Saturday, October 16, 2010

Shut Down!

I'm on a forced knitting hiatus right now, and I'm not happy about it one bit!

Ok, so that's a little dramatic, but I've been having a major flare up of my tendinitis and going to physical therapy, where they are telling me that if I want it to heal, I need to relax it as much as possible. Since I can't avoid signing or typing at work and something's gotta give, the answer to that is "no knitting." Which naturally I take as, "Do some knitting, but be sure to take an anti-inflammatory before, only knit for a measly 1/2 hour per day, and then afterward ice it and put on the splint."

Sigh. I try to be a good patient.

Wednesday, October 13, 2010

Ugly Hats for a Good Cause

Every year my work is a partial sponsor/coordinator for an all day holiday celebration, called Silent Sleigh, for the local Deaf kids. A lot of hands go into the preparation for this day in which countless kids get to socialize with their Deaf peers from all of the local school districts, watch performances all in sign, and best of all, tell a signing Santa in their own langauge what they want for Christmas without the use of an interpreter (and actually have him understand!).

Last week at my works community center there was a group of 5 Deaf/hard of hearing women hard at work at their sewing machines. When I inquired further, I discovered that they were making a slew of hats, so that every kid in attendance at the Silent Sleigh would be able to wear and take home their own holiday hat.

Since one of the virtues that I want to instill in my daughter is that of volunteerism and the best way to teach this is by example, when I saw this group of ladies sewing away at 100 plus hats, I knew that I had to lend a hand. I mentioned that I had a sewing machine at home and the ability to sew a (sorta straight) seam and they were more than happy to have my assistance.

I was sent home with a stack of neon green felt, thread, and some quick instructions how to sew it up. I was surprised that even with my novice abilities I was about to whip out 10 hats in only about 2 weekend nap times (so like a total of 2.5 hours).

Here's the final product:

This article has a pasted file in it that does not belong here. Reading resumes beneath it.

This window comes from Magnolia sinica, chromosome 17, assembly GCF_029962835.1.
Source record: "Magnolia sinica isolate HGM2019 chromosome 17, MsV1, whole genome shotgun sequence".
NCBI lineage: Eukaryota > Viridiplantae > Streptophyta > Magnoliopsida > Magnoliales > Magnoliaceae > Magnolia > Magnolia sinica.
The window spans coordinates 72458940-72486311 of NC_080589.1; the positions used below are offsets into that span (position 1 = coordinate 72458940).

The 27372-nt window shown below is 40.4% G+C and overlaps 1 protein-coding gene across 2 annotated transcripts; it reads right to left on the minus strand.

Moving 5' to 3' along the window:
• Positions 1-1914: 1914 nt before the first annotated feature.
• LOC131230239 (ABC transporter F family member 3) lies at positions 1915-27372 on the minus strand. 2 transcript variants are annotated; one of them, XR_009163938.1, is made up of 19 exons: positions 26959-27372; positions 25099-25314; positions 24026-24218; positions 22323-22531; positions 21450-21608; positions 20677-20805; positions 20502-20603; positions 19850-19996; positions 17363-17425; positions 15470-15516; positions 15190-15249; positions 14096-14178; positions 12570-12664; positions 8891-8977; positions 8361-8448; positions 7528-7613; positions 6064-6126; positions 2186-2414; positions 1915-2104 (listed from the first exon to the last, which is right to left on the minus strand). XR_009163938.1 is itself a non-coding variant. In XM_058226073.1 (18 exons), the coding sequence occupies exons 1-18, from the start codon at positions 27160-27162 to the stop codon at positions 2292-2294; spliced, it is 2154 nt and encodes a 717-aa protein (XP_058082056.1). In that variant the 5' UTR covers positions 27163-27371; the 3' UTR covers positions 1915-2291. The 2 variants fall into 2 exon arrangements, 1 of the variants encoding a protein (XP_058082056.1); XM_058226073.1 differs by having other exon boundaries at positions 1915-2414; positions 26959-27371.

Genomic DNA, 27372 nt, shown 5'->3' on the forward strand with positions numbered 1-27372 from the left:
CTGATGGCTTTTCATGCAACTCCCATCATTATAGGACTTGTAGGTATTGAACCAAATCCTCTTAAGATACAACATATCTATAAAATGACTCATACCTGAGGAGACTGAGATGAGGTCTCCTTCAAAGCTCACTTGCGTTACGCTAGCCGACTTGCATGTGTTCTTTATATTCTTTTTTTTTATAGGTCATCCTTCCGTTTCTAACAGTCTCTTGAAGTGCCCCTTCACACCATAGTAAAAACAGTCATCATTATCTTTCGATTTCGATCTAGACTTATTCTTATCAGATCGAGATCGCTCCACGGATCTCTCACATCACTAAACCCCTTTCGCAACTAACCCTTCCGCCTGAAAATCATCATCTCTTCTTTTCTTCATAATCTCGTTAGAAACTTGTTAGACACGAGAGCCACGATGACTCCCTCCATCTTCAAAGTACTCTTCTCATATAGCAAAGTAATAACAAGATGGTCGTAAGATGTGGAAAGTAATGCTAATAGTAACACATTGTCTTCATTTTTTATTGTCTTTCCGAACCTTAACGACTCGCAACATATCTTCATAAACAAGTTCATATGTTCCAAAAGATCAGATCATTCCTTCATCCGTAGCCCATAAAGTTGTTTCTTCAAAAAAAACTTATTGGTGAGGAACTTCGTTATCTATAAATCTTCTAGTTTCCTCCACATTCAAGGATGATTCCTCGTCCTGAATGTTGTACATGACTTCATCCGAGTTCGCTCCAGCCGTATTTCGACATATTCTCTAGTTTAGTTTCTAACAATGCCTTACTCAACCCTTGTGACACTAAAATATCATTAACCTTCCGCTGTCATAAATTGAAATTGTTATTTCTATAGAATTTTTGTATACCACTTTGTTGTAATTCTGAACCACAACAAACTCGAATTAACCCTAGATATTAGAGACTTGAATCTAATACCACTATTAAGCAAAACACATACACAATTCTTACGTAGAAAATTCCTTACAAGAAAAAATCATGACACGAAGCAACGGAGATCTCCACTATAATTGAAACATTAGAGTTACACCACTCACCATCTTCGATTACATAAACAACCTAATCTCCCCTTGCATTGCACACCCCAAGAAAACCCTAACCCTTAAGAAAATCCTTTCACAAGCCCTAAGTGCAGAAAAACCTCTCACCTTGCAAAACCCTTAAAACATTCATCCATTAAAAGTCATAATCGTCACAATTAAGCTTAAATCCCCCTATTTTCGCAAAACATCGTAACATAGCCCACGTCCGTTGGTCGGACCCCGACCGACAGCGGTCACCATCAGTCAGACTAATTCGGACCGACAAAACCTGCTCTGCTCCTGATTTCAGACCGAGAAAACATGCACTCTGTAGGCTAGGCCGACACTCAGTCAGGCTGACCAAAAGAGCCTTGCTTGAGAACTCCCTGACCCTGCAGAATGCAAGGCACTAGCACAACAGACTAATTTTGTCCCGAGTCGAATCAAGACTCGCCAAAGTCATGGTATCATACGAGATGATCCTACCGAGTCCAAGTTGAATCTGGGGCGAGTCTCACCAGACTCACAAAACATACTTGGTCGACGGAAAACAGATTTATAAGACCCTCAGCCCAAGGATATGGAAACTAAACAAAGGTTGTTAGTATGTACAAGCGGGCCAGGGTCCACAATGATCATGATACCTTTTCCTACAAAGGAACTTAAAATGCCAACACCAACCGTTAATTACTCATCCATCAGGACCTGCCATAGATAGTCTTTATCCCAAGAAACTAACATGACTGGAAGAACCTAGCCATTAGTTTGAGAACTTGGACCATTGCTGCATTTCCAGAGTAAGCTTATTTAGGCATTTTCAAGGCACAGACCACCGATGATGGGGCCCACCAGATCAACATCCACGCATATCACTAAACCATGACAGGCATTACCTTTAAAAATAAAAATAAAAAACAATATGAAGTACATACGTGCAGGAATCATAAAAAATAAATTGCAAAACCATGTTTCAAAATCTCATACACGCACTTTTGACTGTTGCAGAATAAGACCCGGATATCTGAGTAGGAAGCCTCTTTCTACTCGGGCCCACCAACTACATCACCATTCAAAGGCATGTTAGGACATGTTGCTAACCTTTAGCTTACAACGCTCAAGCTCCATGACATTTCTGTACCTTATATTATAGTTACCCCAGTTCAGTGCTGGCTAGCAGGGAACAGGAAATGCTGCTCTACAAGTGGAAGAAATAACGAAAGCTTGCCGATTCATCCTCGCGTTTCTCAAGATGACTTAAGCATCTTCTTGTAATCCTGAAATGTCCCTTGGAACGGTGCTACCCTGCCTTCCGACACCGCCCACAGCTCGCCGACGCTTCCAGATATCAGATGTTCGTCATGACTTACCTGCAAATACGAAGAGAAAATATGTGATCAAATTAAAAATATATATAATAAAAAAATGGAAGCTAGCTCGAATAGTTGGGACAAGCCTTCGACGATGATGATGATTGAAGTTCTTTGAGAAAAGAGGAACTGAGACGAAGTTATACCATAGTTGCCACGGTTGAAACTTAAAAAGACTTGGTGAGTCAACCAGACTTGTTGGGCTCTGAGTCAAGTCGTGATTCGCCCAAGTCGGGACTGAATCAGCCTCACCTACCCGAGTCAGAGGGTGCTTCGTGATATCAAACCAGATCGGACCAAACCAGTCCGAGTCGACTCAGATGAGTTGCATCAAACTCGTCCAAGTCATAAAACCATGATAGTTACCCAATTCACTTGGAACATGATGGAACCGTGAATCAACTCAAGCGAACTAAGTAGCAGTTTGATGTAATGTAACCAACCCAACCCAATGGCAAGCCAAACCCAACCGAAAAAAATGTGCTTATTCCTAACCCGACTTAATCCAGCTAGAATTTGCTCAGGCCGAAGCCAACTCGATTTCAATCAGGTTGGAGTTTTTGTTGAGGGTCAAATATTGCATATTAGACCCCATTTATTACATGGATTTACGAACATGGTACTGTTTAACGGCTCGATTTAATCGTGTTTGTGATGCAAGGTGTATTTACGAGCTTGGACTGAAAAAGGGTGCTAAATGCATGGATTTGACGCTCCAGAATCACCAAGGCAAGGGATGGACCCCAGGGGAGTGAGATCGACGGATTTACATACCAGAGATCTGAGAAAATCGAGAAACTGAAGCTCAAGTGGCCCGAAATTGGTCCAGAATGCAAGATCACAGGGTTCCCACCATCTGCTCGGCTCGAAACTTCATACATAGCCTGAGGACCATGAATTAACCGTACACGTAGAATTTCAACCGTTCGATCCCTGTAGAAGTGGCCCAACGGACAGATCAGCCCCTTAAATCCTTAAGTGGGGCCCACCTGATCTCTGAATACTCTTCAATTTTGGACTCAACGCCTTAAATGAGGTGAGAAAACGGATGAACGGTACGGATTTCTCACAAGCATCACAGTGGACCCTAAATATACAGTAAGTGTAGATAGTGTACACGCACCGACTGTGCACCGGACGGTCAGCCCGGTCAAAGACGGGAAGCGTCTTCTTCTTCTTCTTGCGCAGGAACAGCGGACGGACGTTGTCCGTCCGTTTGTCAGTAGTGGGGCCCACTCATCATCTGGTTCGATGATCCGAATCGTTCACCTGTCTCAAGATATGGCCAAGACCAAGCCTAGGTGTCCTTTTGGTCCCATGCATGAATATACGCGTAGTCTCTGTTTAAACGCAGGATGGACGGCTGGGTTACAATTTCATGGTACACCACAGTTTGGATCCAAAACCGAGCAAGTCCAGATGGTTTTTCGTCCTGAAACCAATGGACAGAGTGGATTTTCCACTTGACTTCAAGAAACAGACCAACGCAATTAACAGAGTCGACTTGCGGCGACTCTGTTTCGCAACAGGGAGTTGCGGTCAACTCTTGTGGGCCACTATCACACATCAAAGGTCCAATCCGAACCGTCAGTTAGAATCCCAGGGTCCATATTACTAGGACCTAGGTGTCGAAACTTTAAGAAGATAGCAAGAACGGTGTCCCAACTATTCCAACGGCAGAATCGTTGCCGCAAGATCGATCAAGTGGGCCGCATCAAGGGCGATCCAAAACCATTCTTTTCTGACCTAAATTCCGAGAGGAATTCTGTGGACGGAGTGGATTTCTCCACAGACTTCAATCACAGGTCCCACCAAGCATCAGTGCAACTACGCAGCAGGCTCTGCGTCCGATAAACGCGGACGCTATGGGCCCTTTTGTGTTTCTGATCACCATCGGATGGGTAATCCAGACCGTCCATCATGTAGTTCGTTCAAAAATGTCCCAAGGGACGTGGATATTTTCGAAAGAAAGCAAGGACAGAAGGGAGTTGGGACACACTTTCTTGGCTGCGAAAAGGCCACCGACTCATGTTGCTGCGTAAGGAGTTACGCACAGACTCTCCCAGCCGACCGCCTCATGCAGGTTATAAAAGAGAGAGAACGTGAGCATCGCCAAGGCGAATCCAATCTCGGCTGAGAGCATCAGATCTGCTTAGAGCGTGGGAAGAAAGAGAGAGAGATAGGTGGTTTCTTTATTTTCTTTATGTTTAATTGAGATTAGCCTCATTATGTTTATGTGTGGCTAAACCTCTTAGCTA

Sure, they're an ugly color, but I'm certain that in the spirit of the holidays these kids will wear their hats with Joy as they carol in sign language and anxiously tell St. Nick their christmas wishes.

Saturday, October 2, 2010

It Is What It Is, Flaws and All

As I had previously me
ntioned, I finished up the lovely Summit Shawl, only to discover a major flaw about halfway back. I contemplated for mere seconds whether I should rip it all the way back to the error, but seeing as that would have meant undoing nearly 500 yards of work I just couldn’t make myself do it.

Here’s the blocked picture of it... can you find the error?

How about now?

At some point in the middle of knitting I accidentally switched the direction I was going, creating a larger hole and two branches out of one. You’ll also note the circle on the bottom left – that’s where for some reason I decided to simply go back the other direction, rather than making the outer loop.

The thing of the matter is, I can’t help but still love the final product. Sure, I can see (and unabashedly point out) its flaws, but its overall beauty shines through regardless. I know that the recipient of this shawl won’t be sitting down to analyze my work and will admire it for what it is, not for what it isn’t.

Wednesday, September 29, 2010

Civetta Legwarmers - FREE PATTERN

I’m not the kind of girl who wears legwarmers, so it had never occurred to me to make some, until a friend asked specifically for a pair. As often happens, I couldn’t find a pattern that I particularly liked for this recipient, so I went to the drawing board. I hope you have as much fun knitting these little owls as I did! These were originally designed as legwarmers, however they can also be worn as gauntlets.